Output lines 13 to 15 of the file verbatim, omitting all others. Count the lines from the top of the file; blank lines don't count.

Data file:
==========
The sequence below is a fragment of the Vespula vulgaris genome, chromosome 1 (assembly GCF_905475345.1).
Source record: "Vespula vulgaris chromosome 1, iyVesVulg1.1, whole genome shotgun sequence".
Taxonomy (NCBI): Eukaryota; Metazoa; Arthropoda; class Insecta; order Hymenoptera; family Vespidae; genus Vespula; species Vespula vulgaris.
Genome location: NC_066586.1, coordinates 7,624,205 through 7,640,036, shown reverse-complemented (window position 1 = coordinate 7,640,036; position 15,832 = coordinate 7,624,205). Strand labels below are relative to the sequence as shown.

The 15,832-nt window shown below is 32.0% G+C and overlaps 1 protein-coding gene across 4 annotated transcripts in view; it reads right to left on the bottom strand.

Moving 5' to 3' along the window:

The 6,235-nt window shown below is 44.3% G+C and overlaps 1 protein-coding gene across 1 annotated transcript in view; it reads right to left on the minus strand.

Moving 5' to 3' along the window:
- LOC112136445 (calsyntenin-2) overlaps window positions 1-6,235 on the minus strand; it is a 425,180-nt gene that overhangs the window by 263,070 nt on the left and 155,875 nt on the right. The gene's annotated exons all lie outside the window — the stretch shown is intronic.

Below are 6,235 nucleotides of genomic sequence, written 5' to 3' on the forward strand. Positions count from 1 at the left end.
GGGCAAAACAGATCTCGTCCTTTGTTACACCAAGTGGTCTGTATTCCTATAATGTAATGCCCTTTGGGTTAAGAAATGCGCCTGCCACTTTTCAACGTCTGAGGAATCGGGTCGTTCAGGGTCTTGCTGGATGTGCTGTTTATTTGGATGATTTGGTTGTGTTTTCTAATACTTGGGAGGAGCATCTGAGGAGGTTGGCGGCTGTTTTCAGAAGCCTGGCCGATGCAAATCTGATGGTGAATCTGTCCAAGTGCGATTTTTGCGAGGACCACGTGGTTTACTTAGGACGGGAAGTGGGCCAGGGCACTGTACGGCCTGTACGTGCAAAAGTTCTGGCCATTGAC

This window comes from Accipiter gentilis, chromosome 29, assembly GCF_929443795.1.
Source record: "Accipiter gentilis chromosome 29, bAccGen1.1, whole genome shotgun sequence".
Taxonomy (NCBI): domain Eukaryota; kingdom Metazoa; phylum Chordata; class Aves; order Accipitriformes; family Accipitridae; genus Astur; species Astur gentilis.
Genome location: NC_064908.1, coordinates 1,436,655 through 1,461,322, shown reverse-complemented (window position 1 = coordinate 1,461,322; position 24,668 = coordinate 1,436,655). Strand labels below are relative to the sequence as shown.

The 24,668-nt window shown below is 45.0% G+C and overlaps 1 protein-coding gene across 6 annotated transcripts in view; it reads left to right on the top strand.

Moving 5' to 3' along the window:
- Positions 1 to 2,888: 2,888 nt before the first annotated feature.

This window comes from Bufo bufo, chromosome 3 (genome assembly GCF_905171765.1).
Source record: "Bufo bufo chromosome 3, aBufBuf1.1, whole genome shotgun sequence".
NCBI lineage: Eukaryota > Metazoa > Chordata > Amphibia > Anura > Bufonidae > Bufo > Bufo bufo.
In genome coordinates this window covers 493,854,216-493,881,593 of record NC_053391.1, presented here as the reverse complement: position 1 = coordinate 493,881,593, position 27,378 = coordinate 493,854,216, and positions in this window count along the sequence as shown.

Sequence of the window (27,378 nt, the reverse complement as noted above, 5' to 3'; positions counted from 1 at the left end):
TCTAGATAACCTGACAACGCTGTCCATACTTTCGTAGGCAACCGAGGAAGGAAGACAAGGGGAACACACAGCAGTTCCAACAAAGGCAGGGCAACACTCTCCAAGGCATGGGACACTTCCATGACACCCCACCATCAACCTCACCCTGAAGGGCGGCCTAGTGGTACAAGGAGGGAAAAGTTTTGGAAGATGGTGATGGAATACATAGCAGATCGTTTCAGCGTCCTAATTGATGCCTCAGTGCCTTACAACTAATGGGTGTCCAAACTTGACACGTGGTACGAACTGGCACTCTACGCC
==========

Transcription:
Source record: "Accipiter gentilis chromosome 29, bAccGen1.1, whole genome shotgun sequence".
Taxonomy (NCBI): domain Eukaryota; kingdom Metazoa; phylum Chordata; class Aves; order Accipitriformes; family Accipitridae; genus Astur; species Astur gentilis.
Genome location: NC_064908.1, coordinates 1,436,655 through 1,461,322, shown reverse-complemented (window position 1 = coordinate 1,461,322; position 24,668 = coordinate 1,436,655). Strand labels below are relative to the sequence as shown.